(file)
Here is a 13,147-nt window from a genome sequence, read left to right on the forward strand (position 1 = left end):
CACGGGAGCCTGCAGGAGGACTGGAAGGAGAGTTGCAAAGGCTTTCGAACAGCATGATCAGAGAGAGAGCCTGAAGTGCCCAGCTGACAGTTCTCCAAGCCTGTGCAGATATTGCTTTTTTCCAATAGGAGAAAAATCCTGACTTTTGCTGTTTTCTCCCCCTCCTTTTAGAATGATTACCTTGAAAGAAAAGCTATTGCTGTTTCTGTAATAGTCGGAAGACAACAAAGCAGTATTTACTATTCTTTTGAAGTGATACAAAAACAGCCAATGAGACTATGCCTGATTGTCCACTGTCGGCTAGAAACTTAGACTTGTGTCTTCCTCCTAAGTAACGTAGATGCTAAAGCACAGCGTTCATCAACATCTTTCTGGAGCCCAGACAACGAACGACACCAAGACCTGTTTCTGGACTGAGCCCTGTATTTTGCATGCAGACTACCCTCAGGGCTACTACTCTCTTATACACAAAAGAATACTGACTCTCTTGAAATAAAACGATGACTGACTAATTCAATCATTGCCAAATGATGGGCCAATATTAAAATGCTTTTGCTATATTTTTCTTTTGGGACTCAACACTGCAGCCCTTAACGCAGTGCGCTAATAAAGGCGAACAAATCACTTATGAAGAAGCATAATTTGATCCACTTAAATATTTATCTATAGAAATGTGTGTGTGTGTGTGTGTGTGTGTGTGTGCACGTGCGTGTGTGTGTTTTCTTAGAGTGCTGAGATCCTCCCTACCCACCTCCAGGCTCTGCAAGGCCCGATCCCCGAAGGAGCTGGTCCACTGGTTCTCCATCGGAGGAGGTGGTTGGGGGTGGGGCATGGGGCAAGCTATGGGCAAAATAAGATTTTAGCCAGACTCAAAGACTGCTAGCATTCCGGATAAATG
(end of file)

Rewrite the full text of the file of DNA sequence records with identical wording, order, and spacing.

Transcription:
Here is a 13,147-nt window from a genome sequence, read left to right on the forward strand (position 1 = left end):
CACGGGAGCCTGCAGGAGGACTGGAAGGAGAGTTGCAAAGGCTTTCGAACAGCATGATCAGAGAGAGAGCCTGAAGTGCCCAGCTGACAGTTCTCCAAGCCTGTGCAGATATTGCTTTTTTCCAATAGGAGAAAAATCCTGACTTTTGCTGTTTTCTCCCCCTCCTTTTAGAATGATTACCTTGAAAGAAAAGCTATTGCTGTTTCTGTAATAGTCGGAAGACAACAAAGCAGTATTTACTATTCTTTTGAAGTGATACAAAAACAGCCAATGAGACTATGCCTGATTGTCCACTGTCGGCTAGAAACTTAGACTTGTGTCTTCCTCCTAAGTAACGTAGATGCTAAAGCACAGCGTTCATCAACATCTTTCTGGAGCCCAGACAACGAACGACACCAAGACCTGTTTCTGGACTGAGCCCTGTATTTTGCATGCAGACTACCCTCAGGGCTACTACTCTCTTATACACAAAAGAATACTGACTCTCTTGAAATAAAACGATGACTGACTAATTCAATCATTGCCAAATGATGGGCCAATATTAAAATGCTTTTGCTATATTTTTCTTTTGGGACTCAACACTGCAGCCCTTAACGCAGTGCGCTAATAAAGGCGAACAAATCACTTATGAAGAAGCATAATTTGATCCACTTAAATATTTATCTATAGAAATGTGTGTGTGTGTGTGTGTGTGTGTGTGTGCACGTGCGTGTGTGTGTTTTCTTAGAGTGCTGAGATCCTCCCTACCCACCTCCAGGCTCTGCAAGGCCCGATCCCCGAAGGAGCTGGTCCACTGGTTCTCCATCGGAGGAGGTGGTTGGGGGTGGGGCATGGGGCAAGCTATGGGCAAAATAAGATTTTAGCCAGACTCAAAGACTGCTAGCATTCCGGATAAATG